MS news notes: Sativex, Octopus ‘mega-trial’, Ocrevus, snuff

Welcome to “MS News Notes,” a Monday morning column where I comment on multiple sclerosis (MS) news stories that caught my eye last week. Here’s a look at what’s been happening:

Good patient reviews for Sativex

Sativex (nabiximols) is an oral cannabinoid spray designed to ease MS spasticity. It is available in Canada and most of Europe, but has not been approved for use in the U.S.

The MS News Today story “Sativex eases MS spasticity and related symptoms in real-life study” reports on a three-month study in Austria, where 87.5% of Sativex users in the study said they were at least partly satisfied with the therapy. That partial satisfaction is what someone else, who participated in a Sativex study in Belgium, told me two years ago.

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A technician prepares a patient to undergo an MRI scan.

Unique ‘mega trial’ recruiting in UK

Octopus, described as the world’s first “mega-trial,” has multiple tentacles. It will test several experimental MS therapies against a shared control group at the same time. Treatments that appear effective in early data can continue into the next stage without needing to set up a new trial and new infrastructures.

Octopus is expected to enroll at least 1,200 participants over the next six years. Anyone living in the U.K. with primary progressive MS or secondary progressive MS can register their interest at the UK MS Register.

Read more in the story “Octopus ‘mega trial’ opens to progressive MS patients in the UK.”

Prior treatments and Ocrevus

Medications used to treat MS prior to treatment with Ocrevus (ocrelizumab) could have an impact on the success of the latter therapy, the story “Findings may help optimize therapy for patients considering Ocrevus” reports.

Researchers compared patients who either previously had been treated with Tysabri (natalizumab) or Gilenya (fingolimod), or who had no prior treatment before being treated with Ocrevus. The results are interesting, although researchers noted that “further longitudinal studies in larger cohorts of people with MS may help optimize the therapeutic switch.”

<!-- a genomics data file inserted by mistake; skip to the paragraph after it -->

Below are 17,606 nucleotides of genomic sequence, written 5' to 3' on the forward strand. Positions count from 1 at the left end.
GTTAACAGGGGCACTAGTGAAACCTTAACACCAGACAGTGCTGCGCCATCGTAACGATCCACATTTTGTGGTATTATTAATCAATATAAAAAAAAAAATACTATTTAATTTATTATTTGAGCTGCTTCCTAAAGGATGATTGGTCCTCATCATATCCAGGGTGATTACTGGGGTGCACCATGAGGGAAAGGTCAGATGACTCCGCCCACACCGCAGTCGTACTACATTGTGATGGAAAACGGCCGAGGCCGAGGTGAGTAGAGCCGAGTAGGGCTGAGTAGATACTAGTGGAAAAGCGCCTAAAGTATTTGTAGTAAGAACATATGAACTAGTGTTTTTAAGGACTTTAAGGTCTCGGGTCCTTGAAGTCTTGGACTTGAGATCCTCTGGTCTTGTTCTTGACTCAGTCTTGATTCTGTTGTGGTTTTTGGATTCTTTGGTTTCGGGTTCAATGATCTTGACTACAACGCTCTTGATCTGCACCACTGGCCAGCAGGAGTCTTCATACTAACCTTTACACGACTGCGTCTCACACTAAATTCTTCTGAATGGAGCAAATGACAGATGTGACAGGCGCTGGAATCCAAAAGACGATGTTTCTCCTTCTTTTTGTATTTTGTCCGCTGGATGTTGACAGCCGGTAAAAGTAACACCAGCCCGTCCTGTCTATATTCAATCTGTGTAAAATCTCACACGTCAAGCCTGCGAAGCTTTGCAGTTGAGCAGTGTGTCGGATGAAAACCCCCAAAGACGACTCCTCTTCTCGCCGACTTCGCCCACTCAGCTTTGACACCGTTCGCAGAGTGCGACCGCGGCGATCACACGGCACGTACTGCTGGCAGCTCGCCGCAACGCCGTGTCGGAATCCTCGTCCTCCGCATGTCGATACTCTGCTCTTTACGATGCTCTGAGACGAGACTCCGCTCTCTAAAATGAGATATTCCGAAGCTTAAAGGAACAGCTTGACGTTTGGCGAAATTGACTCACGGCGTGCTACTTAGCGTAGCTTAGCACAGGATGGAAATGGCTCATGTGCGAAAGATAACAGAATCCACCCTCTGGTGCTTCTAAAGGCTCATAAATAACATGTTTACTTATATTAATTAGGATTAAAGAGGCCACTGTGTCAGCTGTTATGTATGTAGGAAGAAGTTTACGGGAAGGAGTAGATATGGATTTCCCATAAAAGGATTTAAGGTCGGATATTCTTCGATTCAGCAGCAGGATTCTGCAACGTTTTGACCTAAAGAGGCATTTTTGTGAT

Moving to snuff to quit smoking?

Several studies over the years have suggested that smoking and exposure to secondhand smoke are associated with faster MS disease progression.

The story “Quitting smoking or moving to snuff may help slow MS progression” reports that “stopping smoking after diagnosis or replacing smoking with moist snuff may help modify the course of MS and reduce its progression in patients.”

This concerns me. The U.S. Centers for Disease Control and Prevention warns that smokeless tobacco is associated with many health problems, including diseases of the mouth, cancer, and pregnancy problems, and an increased risk of heart disease and stroke.

While researchers in the study mentioned above may be searching for an alternative to smoking to help reduce patients’ MS progression, I’m troubled that someone reading this might think that snuff is safe. I think trading cigarettes for snuff just swaps health hazards, although that’s just my opinion.

Note: Multiple Sclerosis News Today is strictly a news and information website about the disease. It does not provide medical advice, diagnosis, or treatment. This content is not intended to be a substitute for professional medical advice, diagnosis, or treatment. Always seek the advice of your physician or other qualified health provider with any questions you may have regarding a medical condition. Never disregard professional medical advice or delay in seeking it because of something you have read on this website. The opinions expressed in this column are not those of Multiple Sclerosis News Today or its parent company, BioNews, and are intended to spark discussion about issues pertaining to multiple sclerosis.

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